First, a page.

Tue, Nov 22, 2005 - Page 4 News List

US, China take a step sideways


US President George W. Bush's 40-hour Beijing trip produced few tangible results, suggesting all is not well in the way the US and China manage their ties, analysts said yesterday.

"US-China relations may have taken, if not a step backwards, then at least a step sideways," said Russell Leigh Moses, an American academic teaching future diplomats at the People's University in Beijing.

"The Chinese are trying to spin this as if Sino-US relations have moved into a new era, but I just think in fact there's a sort of stalemate, because the major issues have really not been confronted," he said.

On the festering trade issue, China merely promised Bush it would seek to reduce its bulging surplus with the US, without announcing real steps, echoing earlier pledges of a similar nature that have not led very far.

On human rights, religious freedom and democracy, the tacit message from the Chinese hosts was they will not yield, analysts said.

Bush may have wanted to go to China mainly for domestic reasons, in order to show his fellow Americans that he can talk tough on sensitive matters such as trade and religion.

Now comes the awkward epilogue, as he returns to Washington with virtually no Chinese concessions, according to analysts.

"Without having anything to say, his administration is going to downplay this trip," said Moses.

In what could be a major problem for the prospects of Washington's diplomacy with China in the near term, Beijing is increasingly viewing Bush as a leader unable to move bilateral ties substantially forward, some observers said.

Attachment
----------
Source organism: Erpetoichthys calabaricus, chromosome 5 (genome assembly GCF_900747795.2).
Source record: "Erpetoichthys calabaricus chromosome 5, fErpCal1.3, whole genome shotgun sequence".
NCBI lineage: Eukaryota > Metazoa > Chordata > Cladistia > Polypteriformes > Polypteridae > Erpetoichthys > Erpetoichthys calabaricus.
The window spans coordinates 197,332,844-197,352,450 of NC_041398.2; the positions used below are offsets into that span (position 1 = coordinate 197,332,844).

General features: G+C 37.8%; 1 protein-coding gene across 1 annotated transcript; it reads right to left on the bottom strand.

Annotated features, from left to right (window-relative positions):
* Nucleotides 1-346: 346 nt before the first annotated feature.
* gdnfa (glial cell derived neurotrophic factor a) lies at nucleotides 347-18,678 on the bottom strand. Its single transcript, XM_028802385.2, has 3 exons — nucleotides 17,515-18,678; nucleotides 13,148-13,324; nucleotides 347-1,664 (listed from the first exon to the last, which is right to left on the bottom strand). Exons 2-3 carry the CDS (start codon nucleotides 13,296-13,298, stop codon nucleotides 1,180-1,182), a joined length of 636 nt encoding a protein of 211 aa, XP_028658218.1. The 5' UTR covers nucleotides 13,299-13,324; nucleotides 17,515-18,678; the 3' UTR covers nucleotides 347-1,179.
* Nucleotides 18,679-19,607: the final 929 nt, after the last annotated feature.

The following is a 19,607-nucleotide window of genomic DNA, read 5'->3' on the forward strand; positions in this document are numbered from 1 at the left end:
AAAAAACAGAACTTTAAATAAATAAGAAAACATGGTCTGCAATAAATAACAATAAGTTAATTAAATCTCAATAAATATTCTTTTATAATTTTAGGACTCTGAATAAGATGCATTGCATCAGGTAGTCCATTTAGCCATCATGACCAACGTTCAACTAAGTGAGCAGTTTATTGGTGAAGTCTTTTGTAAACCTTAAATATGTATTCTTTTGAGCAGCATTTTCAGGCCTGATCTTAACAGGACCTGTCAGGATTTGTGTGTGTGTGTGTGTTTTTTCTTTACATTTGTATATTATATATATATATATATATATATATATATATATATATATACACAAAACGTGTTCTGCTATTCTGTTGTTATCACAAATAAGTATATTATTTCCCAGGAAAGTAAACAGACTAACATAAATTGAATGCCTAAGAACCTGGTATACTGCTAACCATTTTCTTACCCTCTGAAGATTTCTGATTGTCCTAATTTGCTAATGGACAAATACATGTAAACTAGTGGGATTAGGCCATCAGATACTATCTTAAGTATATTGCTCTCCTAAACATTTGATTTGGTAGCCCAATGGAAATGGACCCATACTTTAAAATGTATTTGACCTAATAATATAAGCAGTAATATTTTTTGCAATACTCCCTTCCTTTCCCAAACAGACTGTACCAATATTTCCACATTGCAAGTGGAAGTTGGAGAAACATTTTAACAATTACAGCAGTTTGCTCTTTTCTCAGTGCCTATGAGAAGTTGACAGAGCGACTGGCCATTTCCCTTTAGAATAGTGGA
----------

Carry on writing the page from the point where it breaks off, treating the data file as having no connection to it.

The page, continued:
"It's not wasted time, but nearly so," Paul Harris, an expert on US foreign policy at Hong Kong's Lingnan University, said of the visit.

"The Chinese probably consider this an unnecessary meeting. One has to have it from time to time. They're probably looking forward to a future president who they can really do business with and take more seriously," he said.

Bush relies on face-to-face meetings with foreign leaders much more than any other US president in recent times.

He seeks direct encounters not just to gauge their personal characters, but also to guess their future policies, according to Harris and other observers.

"The process of that dialogue is very important," said Bonnie Glaser, an analyst with the Center for International and Strategic Studies in Washington. "There is really no substitution [for Bush] for the engagement between two leaders to explain our respective countries' priorities."

But a vital problem in Sino-US ties is that Bush and Chinese President Hu Jintao (胡錦濤) simply do not have a personal rapport.

"Sometimes you can't establish personal relations because they are different people," said Shi Yinhong (石印紅), director of the American Studies Center at the People's University in Beijing.

"It's difficult to imagine Bush and Hu having a very close, intimate personal relationship," Shi said.

This may partly account for the meager list of concrete results that Bush could take with him as he left Beijing.

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